I actually had anxiety for so long I went to a psychiatrist. And I said to the guy, ‘I’m constantly anxious. What do I do?’ He told me I had obsessive-compulsive disorder. I was shocked. I had to call him nine times to make sure he was certain. Judy Gold, comedian
The following essay about obsessive-compulsive disorder (OCD) and a successful self-help technique was contributed to Minding Therapy by a respected acquaintance who wishes to remain anonymous.
WHAT IF I STOPPED THINKING?!
For most of my life I had never heard of OCD, and if I had, I would
have probably thought that it was one of those exotic conditions
somebody had invented in order to come up with something “new.” So
when my son started displaying “habits” at about age eleven, we had no
idea what was happening. We just thought that his worrying and
ritualistic little “tics” might be some pre-adolescent offshoot of
being highly-strung/sensitive. After all he had had a very normal,
healthy childhood thus far, displaying very little neuroses. It was
hard to imagine that all of a sudden he was becoming “crazed.”
Long story short, we explored all the possibilities and found nothing
that we could put our finger on, but after telling an old friend about
these “habits”, this kind chap did some research and came up with the
possibility of OCD . Although this information came out of left field,
it somehow made sense to us since the symptoms pretty much matched the
info about it, as did the insight that OCD is a physical disease that
has psychological-like symptoms. So he received some therapy and
medication but never grew out of it. Instead, he slowly learned how to
deal as best he could with this aspect of his life.
It never occurred to me (until years later) that I might also have
this same malady. During my life I had had such a long history of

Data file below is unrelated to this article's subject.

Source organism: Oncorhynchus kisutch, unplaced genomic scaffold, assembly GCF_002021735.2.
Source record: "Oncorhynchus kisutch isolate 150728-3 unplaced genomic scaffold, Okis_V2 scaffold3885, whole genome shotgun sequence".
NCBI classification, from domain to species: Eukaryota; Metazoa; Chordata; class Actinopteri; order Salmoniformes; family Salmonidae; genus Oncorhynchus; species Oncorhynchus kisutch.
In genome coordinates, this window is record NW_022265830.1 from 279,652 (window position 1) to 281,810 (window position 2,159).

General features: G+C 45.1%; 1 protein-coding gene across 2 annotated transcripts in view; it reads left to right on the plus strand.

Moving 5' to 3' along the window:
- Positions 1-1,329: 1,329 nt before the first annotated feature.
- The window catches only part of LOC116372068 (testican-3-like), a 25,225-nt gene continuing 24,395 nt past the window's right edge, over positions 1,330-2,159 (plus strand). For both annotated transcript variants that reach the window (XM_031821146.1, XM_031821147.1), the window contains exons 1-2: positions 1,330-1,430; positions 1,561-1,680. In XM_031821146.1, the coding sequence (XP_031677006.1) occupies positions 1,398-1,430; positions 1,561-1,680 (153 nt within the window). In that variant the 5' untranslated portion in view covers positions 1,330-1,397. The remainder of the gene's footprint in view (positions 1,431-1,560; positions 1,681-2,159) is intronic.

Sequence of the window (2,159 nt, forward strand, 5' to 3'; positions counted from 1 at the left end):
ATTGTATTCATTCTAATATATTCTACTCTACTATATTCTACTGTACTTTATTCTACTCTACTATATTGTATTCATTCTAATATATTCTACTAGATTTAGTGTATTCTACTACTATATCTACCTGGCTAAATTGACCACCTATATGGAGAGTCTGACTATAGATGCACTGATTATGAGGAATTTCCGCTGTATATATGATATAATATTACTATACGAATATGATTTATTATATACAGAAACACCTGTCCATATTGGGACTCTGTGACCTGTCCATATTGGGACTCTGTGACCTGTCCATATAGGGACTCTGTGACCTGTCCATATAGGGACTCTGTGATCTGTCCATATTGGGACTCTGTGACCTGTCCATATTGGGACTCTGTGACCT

neuroses, childhood trauma, codependency and addiction, how could I
have possibly cherry-picked out of this grim potpourri that my need to
try to somehow make things better via obsessive thinking could
possibly be something new and different from the usual fare?
Moreover, I had spent many years working on my neuroses and addictions
with great success. So I thought that this ever so busy and punishing
head of mine were simply stubborn neuroses continuing to hang around,
(unlike those that so deliciously ended up falling by the wayside).
But the “committee” in my head could truly drive me nuts. So I soothed
it so nobly with affirmations and the like, which gave me some relief,
but not enough, because this ritual always came back, and often in
spades. What a pain to have this dramatically irritating bogeyman
alive and well with no apparent plan to vacate the premises. .
One day I had an interesting experience on a treadmill that I thought
was in some way connected to this entire syndrome. It seemed that if I
could see the tag on my sweat rag that hung on the side of the
machine, I would become powerfully aggravated, and so I felt the need
to conceal it from myself in order to feel okay. But one morning,
after becoming sick of this routine, I opted to avoid this ritual no